"If, while we seek to be justified in Christ, it becomes evident that we ourselves are sinners, does that mean that Christ promotes sin? Absolutely not! If I rebuild what I destroyed, I prove that I am a lawbreaker. For through the law I died to the law so that I might live for God. I have been crucified with Christ and I no longer live, but Christ lives in me. The life I live in the body, I live by faith in the Son of God, who loved me and gave himself for me. I do not set aside the grace of God, for if righteousness could be gained through the law, Christ died for nothing!" (NIV)
1. The Jews saw themselves as special, holy people because they had the law. Gentiles, they thought, were sinners because they did not live under the law. What does Paul mean when he says, "If, while we seek to be justified in Christ, it becomes evident that we ourselves are sinners, does that mean Christ promotes sin?" What would a Jew discover about the law as he accepted justification in Christ? How would that discovery affect a Jew's understanding of sin?
2. What does Paul mean when he says, "If I rebuild what I destroyed, I prove that I am a lawbreaker." What would the consequences be of going back to the law after discovering grace? Peter and "the other Jews" began to retreat to the law in the face of pressure from the Judaizers. What kinds of pressure or fears tempt you to look back to the law?
3. Paul said, "For through the law I died to the law so that I might live for God." How does one die to the law through the law?
4. The Jews traditionally embraced the law because it came from God and because they believed that to keep the law meant to be right with God. When Jesus came, he turned life upside down for those who believed he was the Messiah. Explain what Paul meant when he said, "I have been crucified with Christ and I no longer live, but Christ lives in me." How did life change for those who accepted Christ?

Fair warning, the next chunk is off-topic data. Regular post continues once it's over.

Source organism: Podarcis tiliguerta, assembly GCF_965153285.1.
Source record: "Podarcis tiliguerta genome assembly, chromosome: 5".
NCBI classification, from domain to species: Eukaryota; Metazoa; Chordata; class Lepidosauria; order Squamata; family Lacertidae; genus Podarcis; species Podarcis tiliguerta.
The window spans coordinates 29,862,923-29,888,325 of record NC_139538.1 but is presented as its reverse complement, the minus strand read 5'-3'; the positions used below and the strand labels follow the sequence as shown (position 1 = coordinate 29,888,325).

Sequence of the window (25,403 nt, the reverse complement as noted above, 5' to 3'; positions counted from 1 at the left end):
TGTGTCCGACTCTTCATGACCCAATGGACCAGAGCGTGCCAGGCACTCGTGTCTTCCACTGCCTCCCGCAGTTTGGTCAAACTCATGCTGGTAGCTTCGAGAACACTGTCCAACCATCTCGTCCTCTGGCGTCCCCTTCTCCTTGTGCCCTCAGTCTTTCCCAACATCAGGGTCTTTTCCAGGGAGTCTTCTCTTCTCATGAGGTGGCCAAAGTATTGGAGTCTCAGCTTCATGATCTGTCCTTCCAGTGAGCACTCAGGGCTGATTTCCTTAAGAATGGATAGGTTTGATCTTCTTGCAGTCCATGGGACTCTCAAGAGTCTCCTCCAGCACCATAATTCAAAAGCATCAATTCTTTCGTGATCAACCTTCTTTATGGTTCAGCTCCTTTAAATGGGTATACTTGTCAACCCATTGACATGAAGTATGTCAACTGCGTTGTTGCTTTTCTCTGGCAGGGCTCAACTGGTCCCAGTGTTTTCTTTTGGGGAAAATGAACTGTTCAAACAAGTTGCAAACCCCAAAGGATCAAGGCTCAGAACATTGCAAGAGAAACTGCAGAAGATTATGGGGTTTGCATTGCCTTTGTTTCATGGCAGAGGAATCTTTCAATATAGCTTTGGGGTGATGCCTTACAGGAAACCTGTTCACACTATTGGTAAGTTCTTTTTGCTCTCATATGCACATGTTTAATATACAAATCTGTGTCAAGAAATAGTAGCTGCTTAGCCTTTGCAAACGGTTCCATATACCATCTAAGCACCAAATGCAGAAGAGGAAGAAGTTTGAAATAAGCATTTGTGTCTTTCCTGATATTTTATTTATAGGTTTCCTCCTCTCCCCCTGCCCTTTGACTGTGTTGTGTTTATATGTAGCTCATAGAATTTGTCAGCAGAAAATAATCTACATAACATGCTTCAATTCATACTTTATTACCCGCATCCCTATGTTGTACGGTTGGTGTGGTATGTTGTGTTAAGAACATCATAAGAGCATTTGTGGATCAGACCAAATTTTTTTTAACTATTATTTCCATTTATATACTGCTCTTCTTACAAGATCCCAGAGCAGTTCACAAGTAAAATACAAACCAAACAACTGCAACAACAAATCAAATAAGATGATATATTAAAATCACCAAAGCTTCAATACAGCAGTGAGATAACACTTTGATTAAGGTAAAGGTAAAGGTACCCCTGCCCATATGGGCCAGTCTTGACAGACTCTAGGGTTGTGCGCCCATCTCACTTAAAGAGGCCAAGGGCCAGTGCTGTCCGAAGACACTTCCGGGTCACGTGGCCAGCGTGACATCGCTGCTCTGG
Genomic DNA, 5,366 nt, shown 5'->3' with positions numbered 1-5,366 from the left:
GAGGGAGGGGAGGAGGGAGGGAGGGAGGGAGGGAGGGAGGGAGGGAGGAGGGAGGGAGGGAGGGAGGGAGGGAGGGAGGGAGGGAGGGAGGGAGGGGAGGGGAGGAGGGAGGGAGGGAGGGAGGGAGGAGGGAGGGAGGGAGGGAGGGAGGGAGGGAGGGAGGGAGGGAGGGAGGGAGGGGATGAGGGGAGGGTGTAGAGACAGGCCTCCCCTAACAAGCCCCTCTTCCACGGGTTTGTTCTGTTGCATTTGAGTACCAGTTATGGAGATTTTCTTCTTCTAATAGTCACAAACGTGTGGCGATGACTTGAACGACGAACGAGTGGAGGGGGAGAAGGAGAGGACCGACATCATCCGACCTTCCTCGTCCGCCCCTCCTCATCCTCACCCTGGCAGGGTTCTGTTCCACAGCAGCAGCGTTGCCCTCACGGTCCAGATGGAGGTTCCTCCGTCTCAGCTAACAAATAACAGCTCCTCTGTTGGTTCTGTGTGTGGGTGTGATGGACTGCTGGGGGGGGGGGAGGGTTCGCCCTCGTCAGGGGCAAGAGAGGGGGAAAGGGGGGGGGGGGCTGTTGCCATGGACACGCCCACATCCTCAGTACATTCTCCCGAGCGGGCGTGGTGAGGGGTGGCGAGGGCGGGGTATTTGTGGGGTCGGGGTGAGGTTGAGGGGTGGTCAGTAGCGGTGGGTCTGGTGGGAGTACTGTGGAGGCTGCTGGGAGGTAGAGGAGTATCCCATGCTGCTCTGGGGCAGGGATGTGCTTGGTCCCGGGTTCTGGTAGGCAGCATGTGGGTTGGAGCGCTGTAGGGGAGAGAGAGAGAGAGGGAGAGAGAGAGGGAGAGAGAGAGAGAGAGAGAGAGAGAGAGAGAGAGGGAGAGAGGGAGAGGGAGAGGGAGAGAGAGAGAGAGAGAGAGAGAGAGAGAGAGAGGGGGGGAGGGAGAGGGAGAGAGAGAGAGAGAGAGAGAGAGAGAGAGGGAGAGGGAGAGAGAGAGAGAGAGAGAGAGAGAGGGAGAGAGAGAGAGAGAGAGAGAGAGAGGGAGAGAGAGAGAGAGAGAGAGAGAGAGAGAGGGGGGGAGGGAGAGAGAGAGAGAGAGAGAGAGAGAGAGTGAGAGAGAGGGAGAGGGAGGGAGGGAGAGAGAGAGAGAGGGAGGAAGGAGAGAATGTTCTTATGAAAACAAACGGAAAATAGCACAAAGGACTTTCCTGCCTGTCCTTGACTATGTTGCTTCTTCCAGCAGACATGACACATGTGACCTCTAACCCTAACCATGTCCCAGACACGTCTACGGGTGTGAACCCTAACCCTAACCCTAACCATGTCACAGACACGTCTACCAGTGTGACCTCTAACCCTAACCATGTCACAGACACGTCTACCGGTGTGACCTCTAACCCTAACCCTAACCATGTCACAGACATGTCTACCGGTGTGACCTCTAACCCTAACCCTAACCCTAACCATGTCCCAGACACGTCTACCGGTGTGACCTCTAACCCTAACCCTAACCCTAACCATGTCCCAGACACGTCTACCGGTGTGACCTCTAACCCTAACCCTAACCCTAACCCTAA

5. Although the leaders of the church at Jerusalem agreed that Gentile Christ followers did not have to keep the Jewish law, they still had a tacit understanding that, although the law was not required for their own salvation, they could still observe it for the sake of tradition. In this passage Paul is challenging the Jews' continued observance of the law. What are the dangers in continuing to practice traditional law-based customs after discovering grace? What customs do you cling to or feel drawn to from your past? What do you miss most about your life in legalism?
6. Paul declares, "For if righteousness could be gained through the law, Christ died for nothing!" When we hold on to emotionally charged traditions from our legalistic past, we don't fully abandon ourselves into Christ's arms of grace. What habits or longings do have from your past that call you back from fully surrendering to grace? What attachments do you need to give to Jesus?
7. Surrender your past attachments to God and ask Jesus to break the seductive power that tempts you back to legalism. Ask the Holy Spirit to heal and fill the places in your heart that have held Satan's deceptions and have bound you to legalism.
This is now our heritage: "The life I live in the body, I live by faith in the Son of God, who loved me and gave himself for me."
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